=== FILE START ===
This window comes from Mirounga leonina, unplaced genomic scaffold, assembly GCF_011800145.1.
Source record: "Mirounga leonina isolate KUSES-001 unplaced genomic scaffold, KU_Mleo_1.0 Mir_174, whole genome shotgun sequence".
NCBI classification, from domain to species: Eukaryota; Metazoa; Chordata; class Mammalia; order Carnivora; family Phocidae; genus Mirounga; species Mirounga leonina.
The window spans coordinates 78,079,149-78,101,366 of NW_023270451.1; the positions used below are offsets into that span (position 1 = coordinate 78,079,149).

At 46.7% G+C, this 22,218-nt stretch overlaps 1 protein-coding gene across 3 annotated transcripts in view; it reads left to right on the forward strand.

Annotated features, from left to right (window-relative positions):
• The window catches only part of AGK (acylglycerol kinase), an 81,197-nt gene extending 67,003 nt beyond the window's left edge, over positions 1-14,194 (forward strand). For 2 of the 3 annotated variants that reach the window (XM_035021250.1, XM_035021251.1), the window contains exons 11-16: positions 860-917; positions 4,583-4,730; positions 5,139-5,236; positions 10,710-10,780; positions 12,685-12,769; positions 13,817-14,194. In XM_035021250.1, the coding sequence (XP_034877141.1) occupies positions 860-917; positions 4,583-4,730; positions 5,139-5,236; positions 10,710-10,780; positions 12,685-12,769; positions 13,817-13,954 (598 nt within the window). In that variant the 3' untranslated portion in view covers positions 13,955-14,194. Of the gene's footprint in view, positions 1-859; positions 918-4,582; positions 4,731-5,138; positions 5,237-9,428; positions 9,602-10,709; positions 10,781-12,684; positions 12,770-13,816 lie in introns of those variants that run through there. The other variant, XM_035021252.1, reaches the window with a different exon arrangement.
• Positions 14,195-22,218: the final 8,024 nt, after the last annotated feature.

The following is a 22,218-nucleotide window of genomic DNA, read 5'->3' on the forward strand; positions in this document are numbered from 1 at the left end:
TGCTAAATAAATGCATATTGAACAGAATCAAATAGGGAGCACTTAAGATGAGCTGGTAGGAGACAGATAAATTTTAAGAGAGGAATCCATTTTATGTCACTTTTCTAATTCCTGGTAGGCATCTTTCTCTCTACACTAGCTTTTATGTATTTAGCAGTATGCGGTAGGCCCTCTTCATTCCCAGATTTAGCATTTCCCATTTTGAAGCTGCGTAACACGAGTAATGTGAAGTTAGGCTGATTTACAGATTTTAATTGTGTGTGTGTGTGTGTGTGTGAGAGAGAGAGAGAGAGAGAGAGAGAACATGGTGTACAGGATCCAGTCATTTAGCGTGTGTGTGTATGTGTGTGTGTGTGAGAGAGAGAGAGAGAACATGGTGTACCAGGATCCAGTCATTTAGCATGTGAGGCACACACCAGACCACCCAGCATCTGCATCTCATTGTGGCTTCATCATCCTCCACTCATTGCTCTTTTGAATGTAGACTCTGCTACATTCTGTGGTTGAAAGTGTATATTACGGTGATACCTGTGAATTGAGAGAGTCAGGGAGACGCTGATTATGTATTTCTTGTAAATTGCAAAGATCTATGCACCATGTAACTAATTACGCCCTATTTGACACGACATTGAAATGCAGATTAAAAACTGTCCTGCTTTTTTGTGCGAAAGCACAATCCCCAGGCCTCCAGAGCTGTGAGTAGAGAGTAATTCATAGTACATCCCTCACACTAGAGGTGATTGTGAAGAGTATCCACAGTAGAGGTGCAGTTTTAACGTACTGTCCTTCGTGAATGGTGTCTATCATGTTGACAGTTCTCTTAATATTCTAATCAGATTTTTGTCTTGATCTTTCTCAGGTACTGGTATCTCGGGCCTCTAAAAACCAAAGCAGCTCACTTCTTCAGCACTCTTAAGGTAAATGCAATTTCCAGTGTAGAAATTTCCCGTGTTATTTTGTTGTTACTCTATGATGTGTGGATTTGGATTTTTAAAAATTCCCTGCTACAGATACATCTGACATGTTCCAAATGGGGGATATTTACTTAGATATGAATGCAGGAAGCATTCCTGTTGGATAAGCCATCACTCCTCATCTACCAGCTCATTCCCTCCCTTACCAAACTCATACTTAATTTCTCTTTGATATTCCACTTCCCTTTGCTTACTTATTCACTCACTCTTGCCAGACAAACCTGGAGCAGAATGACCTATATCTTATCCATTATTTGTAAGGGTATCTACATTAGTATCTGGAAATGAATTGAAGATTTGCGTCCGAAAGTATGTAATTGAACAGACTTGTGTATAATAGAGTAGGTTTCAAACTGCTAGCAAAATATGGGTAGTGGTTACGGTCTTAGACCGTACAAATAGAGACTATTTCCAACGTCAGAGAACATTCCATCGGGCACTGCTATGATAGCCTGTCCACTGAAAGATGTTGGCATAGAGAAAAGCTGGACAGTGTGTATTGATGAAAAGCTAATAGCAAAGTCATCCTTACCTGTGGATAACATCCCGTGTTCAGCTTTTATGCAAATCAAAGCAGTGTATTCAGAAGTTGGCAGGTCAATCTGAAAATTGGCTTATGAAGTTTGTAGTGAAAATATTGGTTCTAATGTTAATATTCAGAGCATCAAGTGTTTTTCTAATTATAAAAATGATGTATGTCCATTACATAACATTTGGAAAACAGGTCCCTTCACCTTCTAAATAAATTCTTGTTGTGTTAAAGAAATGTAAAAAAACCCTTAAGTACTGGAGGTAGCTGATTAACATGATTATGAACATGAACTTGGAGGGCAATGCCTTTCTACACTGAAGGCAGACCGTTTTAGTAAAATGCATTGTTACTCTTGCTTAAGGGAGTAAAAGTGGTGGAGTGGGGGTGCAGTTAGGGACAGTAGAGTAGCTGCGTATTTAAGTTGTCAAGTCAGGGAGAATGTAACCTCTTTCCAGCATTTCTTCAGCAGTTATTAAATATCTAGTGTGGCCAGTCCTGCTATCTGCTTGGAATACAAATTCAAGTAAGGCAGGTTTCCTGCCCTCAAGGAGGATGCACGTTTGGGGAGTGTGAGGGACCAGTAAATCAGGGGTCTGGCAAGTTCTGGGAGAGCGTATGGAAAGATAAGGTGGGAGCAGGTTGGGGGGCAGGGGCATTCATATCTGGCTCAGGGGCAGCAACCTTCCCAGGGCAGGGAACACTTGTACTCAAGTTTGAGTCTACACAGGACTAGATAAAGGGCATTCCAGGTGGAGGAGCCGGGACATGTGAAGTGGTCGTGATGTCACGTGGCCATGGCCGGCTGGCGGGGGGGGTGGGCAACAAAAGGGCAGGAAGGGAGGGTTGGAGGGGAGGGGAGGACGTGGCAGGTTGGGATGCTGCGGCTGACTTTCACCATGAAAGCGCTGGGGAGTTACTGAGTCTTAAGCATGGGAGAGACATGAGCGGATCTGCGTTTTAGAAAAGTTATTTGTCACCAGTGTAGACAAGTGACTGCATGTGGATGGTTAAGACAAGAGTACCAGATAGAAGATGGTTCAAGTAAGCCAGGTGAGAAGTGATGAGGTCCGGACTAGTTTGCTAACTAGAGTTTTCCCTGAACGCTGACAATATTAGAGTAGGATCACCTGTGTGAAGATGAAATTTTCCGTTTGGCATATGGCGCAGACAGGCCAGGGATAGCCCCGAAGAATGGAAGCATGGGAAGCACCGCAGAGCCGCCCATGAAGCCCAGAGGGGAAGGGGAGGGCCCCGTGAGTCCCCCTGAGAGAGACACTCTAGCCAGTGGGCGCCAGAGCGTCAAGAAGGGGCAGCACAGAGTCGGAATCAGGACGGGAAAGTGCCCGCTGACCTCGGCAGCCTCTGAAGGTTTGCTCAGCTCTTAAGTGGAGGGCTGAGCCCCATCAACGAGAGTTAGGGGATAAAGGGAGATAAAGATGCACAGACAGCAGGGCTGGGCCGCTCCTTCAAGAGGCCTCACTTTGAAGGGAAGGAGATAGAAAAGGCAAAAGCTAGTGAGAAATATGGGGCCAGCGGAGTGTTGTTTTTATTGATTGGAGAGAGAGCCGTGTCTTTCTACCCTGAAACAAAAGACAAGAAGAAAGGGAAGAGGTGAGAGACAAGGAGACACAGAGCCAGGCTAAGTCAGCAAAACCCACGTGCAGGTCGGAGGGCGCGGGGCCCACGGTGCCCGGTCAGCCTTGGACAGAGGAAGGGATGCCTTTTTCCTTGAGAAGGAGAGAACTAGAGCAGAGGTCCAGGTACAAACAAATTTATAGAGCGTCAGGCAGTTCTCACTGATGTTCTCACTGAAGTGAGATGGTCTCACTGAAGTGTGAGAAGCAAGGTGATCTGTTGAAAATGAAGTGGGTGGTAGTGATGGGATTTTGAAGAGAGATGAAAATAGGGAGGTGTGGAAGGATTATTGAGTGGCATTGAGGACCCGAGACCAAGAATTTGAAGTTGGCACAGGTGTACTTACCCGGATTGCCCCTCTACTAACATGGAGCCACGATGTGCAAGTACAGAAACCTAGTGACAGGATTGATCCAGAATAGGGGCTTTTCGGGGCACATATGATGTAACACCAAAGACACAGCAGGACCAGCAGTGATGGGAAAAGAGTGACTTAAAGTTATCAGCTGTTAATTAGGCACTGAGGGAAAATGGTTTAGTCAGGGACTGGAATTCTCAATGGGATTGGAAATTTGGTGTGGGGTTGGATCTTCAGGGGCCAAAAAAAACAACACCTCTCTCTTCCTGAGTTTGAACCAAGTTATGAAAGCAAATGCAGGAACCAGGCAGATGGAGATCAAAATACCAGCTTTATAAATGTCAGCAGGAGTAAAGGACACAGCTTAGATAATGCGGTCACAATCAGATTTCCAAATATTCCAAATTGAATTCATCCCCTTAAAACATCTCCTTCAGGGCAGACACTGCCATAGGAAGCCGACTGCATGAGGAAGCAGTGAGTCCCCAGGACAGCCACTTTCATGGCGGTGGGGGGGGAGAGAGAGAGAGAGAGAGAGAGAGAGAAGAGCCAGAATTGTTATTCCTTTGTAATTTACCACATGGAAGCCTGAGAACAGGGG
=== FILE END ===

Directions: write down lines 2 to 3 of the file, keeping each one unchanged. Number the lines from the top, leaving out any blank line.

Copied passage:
Source record: "Mirounga leonina isolate KUSES-001 unplaced genomic scaffold, KU_Mleo_1.0 Mir_174, whole genome shotgun sequence".
NCBI classification, from domain to species: Eukaryota; Metazoa; Chordata; class Mammalia; order Carnivora; family Phocidae; genus Mirounga; species Mirounga leonina.